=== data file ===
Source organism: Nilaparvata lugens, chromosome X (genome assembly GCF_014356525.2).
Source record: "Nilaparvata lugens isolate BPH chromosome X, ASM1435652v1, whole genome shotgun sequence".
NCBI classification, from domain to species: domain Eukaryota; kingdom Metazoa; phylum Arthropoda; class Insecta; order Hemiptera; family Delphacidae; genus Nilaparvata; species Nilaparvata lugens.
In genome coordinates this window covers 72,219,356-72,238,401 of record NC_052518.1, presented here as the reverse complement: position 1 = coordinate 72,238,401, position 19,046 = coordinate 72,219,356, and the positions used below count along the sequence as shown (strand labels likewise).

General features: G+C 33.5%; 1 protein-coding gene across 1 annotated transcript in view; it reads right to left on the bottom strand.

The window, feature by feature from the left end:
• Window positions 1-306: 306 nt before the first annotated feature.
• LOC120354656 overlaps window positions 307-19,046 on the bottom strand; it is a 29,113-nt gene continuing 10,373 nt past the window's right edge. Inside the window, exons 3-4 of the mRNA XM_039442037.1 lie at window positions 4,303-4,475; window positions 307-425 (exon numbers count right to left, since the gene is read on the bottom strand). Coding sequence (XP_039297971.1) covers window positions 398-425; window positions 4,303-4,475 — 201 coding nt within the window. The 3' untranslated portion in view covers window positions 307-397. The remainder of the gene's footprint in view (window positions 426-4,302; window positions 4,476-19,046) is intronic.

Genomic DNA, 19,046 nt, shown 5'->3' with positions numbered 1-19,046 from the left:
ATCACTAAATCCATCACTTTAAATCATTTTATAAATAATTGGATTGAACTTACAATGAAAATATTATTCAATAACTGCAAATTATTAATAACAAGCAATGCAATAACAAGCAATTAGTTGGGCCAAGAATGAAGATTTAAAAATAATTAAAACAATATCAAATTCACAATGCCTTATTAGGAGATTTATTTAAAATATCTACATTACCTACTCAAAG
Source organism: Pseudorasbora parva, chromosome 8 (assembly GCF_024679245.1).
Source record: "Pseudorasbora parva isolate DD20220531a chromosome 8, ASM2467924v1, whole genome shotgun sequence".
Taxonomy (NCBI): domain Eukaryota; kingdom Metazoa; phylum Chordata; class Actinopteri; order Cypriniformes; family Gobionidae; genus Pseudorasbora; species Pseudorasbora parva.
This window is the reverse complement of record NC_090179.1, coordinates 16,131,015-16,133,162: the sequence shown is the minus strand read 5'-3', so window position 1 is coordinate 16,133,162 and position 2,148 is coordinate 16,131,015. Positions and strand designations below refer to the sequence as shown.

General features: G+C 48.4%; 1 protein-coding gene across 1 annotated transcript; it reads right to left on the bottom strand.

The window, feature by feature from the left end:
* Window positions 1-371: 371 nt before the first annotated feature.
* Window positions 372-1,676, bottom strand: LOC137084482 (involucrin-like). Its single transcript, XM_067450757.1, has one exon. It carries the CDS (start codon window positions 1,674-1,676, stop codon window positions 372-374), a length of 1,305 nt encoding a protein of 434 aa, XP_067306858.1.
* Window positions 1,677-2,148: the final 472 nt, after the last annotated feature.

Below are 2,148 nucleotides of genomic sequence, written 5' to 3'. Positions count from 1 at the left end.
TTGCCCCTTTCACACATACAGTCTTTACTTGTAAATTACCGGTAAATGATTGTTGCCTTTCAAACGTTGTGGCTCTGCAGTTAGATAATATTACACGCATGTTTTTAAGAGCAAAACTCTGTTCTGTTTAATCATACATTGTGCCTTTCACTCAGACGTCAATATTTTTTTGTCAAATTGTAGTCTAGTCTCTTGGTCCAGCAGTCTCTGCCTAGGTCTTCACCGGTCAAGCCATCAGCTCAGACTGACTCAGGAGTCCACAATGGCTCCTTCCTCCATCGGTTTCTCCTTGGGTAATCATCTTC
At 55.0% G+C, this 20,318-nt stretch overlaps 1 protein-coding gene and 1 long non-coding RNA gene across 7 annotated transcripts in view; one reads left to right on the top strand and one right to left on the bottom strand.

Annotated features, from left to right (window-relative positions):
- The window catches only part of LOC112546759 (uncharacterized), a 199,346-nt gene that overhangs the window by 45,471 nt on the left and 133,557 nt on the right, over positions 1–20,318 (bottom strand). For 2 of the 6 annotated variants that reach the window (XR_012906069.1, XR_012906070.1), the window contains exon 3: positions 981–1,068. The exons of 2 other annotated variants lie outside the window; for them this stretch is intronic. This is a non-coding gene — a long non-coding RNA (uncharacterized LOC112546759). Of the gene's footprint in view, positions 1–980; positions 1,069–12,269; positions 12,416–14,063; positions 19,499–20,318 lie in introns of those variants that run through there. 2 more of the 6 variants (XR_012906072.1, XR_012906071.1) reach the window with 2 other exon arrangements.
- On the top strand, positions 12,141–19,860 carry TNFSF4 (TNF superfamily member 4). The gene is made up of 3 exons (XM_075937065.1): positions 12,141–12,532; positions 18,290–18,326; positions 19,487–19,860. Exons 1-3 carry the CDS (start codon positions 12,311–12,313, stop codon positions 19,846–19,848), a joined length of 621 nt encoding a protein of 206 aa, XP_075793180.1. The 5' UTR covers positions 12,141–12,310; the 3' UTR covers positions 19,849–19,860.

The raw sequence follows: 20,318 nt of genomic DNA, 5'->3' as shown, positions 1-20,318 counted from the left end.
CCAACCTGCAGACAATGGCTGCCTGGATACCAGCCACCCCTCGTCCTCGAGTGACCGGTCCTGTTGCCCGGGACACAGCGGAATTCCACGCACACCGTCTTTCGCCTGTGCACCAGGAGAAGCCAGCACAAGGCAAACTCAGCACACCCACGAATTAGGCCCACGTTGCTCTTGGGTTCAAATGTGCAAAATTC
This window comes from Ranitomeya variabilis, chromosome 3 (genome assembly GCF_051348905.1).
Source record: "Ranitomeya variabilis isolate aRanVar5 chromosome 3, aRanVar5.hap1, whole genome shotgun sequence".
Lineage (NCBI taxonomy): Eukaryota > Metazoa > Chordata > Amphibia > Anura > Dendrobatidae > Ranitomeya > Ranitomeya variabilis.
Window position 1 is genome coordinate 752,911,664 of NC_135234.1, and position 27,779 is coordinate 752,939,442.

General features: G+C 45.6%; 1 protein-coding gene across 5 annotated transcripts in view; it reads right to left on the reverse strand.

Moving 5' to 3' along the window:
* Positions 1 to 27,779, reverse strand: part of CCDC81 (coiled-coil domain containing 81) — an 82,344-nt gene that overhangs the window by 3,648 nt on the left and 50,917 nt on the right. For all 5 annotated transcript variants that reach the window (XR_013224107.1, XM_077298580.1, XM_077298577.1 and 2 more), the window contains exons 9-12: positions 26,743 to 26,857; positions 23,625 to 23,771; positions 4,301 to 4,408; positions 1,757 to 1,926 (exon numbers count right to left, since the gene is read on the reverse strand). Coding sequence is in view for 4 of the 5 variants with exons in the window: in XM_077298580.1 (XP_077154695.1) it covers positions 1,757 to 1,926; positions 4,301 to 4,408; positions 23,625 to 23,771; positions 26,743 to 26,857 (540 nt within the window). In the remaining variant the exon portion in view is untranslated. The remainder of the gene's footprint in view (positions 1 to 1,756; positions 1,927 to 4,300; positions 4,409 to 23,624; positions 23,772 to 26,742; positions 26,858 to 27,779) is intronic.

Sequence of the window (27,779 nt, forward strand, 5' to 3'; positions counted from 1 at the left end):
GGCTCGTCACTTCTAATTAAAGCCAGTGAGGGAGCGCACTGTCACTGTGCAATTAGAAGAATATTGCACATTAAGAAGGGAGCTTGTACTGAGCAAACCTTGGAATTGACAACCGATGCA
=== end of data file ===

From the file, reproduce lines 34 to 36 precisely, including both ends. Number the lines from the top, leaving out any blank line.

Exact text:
* Positions 1 to 27,779, reverse strand: part of CCDC81 (coiled-coil domain containing 81) — an 82,344-nt gene that overhangs the window by 3,648 nt on the left and 50,917 nt on the right. For all 5 annotated transcript variants that reach the window (XR_013224107.1, XM_077298580.1, XM_077298577.1 and 2 more), the window contains exons 9-12: positions 26,743 to 26,857; positions 23,625 to 23,771; positions 4,301 to 4,408; positions 1,757 to 1,926 (exon numbers count right to left, since the gene is read on the reverse strand). Coding sequence is in view for 4 of the 5 variants with exons in the window: in XM_077298580.1 (XP_077154695.1) it covers positions 1,757 to 1,926; positions 4,301 to 4,408; positions 23,625 to 23,771; positions 26,743 to 26,857 (540 nt within the window). In the remaining variant the exon portion in view is untranslated. The remainder of the gene's footprint in view (positions 1 to 1,756; positions 1,927 to 4,300; positions 4,409 to 23,624; positions 23,772 to 26,742; positions 26,858 to 27,779) is intronic.

Sequence of the window (27,779 nt, forward strand, 5' to 3'; positions counted from 1 at the left end):
GGCTCGTCACTTCTAATTAAAGCCAGTGAGGGAGCGCACTGTCACTGTGCAATTAGAAGAATATTGCACATTAAGAAGGGAGCTTGTACTGAGCAAACCTTGGAATTGACAACCGATGCA